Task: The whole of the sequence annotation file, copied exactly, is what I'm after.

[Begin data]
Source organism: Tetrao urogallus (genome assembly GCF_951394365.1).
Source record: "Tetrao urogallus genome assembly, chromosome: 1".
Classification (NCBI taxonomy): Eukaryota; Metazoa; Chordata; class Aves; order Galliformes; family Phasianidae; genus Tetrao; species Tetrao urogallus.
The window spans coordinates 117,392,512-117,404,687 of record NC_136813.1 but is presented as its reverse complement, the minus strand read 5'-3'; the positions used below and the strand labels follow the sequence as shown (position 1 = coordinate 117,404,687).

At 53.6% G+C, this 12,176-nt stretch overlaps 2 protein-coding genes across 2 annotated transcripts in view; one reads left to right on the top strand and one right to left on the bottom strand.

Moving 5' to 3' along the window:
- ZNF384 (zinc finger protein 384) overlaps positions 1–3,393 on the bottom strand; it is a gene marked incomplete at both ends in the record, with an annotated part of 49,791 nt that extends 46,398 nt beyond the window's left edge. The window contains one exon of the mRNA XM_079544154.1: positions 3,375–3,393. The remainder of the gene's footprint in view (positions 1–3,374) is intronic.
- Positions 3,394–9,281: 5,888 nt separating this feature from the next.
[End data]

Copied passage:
Source organism: Tetrao urogallus (genome assembly GCF_951394365.1).
Source record: "Tetrao urogallus genome assembly, chromosome: 1".
Classification (NCBI taxonomy): Eukaryota; Metazoa; Chordata; class Aves; order Galliformes; family Phasianidae; genus Tetrao; species Tetrao urogallus.
The window spans coordinates 117,392,512-117,404,687 of record NC_136813.1 but is presented as its reverse complement, the minus strand read 5'-3'; the positions used below and the strand labels follow the sequence as shown (position 1 = coordinate 117,404,687).

At 53.6% G+C, this 12,176-nt stretch overlaps 2 protein-coding genes across 2 annotated transcripts in view; one reads left to right on the top strand and one right to left on the bottom strand.

Moving 5' to 3' along the window:
- ZNF384 (zinc finger protein 384) overlaps positions 1–3,393 on the bottom strand; it is a gene marked incomplete at both ends in the record, with an annotated part of 49,791 nt that extends 46,398 nt beyond the window's left edge. The window contains one exon of the mRNA XM_079544154.1: positions 3,375–3,393. The remainder of the gene's footprint in view (positions 1–3,374) is intronic.
- Positions 3,394–9,281: 5,888 nt separating this feature from the next.